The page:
In order to better understand the four color printing process we must first discuss the color theory that makes it possible. Color theory is broken down into two distinct areas, additive and subtractive. Both are vital to portraying color photographs in different ways, Our Main area of interest is in additive color theory since this is the vehicle that brings us to four color offset printing. When printing “process” color we begin with a white substrate and add color ink in order to give the illusion of a photograph or any color on that substrate. The primary colors in the subtractive color pallet are Cyan, Magenta and Yellow, Black is added called “K” so as to not confuse it with Blue. The addition of black ink is necessary so less of the other 3 colors can be used on the press and to give the image a cleaner crisper black and add more detail to the shadow areas.
The color wheel on the left represents the relationship between the additive colors, demonstrating how the primary colors interact to form the additive primary colors, and where all 3 colors intersect black is formed. This shows the important relationship between the two pallets and the wavelengths of the light that they represent since the printing plate for each primary color is filtered through its opposite color to isolate the needed color, for instance a blue filter completely blocks yellow light, a red filter blocks cyan and green stops the magenta light wavelength.
The additive color pallet starts with black as a base, or to be more precise, no light at all. The colors are projected or, as with an LCD Monitor, colored diodes are turned on in varying intensities to create the full spectrum of colors. With equal intensities of all three colors the result is neutral or white depending on the perception of the viewer.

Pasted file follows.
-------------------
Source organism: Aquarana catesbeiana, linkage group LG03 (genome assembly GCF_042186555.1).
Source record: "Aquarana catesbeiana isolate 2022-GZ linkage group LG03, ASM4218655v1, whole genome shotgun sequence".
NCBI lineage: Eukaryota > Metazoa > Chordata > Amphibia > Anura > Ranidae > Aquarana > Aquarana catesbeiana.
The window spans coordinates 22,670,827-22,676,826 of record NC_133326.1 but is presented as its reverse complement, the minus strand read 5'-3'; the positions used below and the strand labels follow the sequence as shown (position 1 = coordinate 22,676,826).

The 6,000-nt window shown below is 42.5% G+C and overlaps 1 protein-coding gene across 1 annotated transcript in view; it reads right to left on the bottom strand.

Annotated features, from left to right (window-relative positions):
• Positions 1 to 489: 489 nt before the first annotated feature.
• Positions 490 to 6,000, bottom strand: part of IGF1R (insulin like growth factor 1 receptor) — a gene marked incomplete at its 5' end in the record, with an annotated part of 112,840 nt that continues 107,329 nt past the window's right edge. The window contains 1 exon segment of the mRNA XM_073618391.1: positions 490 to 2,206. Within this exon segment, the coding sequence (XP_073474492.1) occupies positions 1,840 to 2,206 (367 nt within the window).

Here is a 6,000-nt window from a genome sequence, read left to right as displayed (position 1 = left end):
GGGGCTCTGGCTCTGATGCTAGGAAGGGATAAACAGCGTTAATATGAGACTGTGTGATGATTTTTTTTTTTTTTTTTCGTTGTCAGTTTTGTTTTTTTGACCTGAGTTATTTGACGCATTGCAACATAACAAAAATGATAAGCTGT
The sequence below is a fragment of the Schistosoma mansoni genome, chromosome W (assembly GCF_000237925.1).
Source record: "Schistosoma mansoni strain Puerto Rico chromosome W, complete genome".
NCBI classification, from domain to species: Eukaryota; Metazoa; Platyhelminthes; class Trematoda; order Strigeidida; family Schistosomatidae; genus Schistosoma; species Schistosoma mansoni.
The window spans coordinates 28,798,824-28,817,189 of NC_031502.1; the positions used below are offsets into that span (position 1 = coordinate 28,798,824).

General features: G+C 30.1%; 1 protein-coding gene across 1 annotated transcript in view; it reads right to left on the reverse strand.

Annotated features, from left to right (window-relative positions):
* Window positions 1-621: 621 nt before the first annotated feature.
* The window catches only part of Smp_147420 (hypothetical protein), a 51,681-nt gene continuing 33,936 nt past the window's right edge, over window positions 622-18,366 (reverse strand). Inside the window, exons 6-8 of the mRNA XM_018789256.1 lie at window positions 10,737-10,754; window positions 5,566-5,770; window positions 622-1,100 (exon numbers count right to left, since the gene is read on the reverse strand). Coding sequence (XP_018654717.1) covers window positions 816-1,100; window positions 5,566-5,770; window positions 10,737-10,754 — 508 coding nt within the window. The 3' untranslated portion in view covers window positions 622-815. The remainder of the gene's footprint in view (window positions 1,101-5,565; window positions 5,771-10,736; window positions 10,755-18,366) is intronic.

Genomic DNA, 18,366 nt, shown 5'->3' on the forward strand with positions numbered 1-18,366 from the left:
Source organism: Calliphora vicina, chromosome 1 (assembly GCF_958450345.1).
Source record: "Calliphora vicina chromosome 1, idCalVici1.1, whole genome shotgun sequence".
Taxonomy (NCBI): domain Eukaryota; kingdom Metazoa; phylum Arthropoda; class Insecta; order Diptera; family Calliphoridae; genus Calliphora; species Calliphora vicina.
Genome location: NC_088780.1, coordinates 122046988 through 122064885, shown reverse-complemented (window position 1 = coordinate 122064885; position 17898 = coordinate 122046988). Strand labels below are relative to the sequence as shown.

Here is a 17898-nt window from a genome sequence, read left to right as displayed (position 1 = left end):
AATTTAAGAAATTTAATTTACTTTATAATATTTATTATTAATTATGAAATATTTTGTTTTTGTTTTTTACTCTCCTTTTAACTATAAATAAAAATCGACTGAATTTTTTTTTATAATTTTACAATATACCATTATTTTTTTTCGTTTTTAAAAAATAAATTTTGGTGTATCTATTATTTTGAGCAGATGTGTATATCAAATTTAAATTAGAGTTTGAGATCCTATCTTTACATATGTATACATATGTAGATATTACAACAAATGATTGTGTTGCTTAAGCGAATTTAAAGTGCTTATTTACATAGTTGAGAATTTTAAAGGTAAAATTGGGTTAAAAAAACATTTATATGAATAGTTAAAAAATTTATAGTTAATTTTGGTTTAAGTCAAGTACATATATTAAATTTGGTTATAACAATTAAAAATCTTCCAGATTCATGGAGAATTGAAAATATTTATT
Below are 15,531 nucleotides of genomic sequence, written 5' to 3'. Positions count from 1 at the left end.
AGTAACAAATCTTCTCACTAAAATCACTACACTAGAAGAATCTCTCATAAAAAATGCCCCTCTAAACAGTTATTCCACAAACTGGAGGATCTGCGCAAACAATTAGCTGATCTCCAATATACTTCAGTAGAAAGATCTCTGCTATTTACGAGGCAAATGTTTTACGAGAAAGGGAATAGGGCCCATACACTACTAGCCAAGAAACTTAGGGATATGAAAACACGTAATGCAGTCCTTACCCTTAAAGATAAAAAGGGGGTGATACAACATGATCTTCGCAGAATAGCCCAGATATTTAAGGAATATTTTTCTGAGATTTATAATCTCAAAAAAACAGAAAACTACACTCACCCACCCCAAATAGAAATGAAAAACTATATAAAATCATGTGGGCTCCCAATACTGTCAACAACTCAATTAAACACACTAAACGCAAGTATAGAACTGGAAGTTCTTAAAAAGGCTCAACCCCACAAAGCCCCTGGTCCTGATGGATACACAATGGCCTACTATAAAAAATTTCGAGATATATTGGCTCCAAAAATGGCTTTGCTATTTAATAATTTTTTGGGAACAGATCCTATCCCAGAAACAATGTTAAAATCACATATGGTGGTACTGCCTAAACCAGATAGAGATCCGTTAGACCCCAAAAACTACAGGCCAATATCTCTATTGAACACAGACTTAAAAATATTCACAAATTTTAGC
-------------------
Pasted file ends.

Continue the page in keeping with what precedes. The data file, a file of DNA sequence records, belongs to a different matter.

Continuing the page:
The following graphic is an example of the four color process, with which it is possible to reproduce all the colors of the rainbow using only 3 ink colors and Black.
Since a printing press can only print inks in an all or none fashion (either 100% ink or no ink at all) it is necessary to convert the colors into halftones prior to printing. Here is an example of the owl printed then enlarged to show the halftone dots that create the illusion of a photograph. The rosette pattern of the dots is intentionally created by carefully angling the screens at 45, 75, 15 and 0 degrees to eliminate more annoying moiré patterns that will occur if the screens are improperly angled. Other screen angles are also used as per the press operator or graphic artists discretion.
At Mountain States Lithographing we have the best presses, pressmen and graphic arts personal to achieve the quality you need and expect for your full color printing needs.
~ Kendall Bassett Apr 25, 2015